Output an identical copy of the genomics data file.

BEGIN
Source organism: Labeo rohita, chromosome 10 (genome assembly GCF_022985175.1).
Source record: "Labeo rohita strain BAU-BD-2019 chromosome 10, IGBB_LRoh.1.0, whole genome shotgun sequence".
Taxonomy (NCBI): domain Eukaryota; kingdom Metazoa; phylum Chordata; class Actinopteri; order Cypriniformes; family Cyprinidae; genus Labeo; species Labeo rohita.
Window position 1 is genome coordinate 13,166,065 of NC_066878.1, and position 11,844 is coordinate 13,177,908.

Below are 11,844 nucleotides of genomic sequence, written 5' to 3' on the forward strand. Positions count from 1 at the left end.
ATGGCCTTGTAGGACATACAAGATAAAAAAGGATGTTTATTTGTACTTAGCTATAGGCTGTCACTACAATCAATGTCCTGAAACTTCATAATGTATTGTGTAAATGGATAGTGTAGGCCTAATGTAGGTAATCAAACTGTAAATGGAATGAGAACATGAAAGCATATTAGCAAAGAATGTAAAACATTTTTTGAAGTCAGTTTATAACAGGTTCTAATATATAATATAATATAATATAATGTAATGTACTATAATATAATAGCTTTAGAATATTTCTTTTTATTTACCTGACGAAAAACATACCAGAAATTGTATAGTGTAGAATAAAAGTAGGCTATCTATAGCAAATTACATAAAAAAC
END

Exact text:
Source organism: Labeo rohita, chromosome 10 (genome assembly GCF_022985175.1).
Source record: "Labeo rohita strain BAU-BD-2019 chromosome 10, IGBB_LRoh.1.0, whole genome shotgun sequence".
Taxonomy (NCBI): domain Eukaryota; kingdom Metazoa; phylum Chordata; class Actinopteri; order Cypriniformes; family Cyprinidae; genus Labeo; species Labeo rohita.
Window position 1 is genome coordinate 13,166,065 of NC_066878.1, and position 11,844 is coordinate 13,177,908.

Below are 11,844 nucleotides of genomic sequence, written 5' to 3' on the forward strand. Positions count from 1 at the left end.
ATGGCCTTGTAGGACATACAAGATAAAAAAGGATGTTTATTTGTACTTAGCTATAGGCTGTCACTACAATCAATGTCCTGAAACTTCATAATGTATTGTGTAAATGGATAGTGTAGGCCTAATGTAGGTAATCAAACTGTAAATGGAATGAGAACATGAAAGCATATTAGCAAAGAATGTAAAACATTTTTTGAAGTCAGTTTATAACAGGTTCTAATATATAATATAATATAATATAATGTAATGTACTATAATATAATAGCTTTAGAATATTTCTTTTTATTTACCTGACGAAAAACATACCAGAAATTGTATAGTGTAGAATAAAAGTAGGCTATCTATAGCAAATTACATAAAAAAC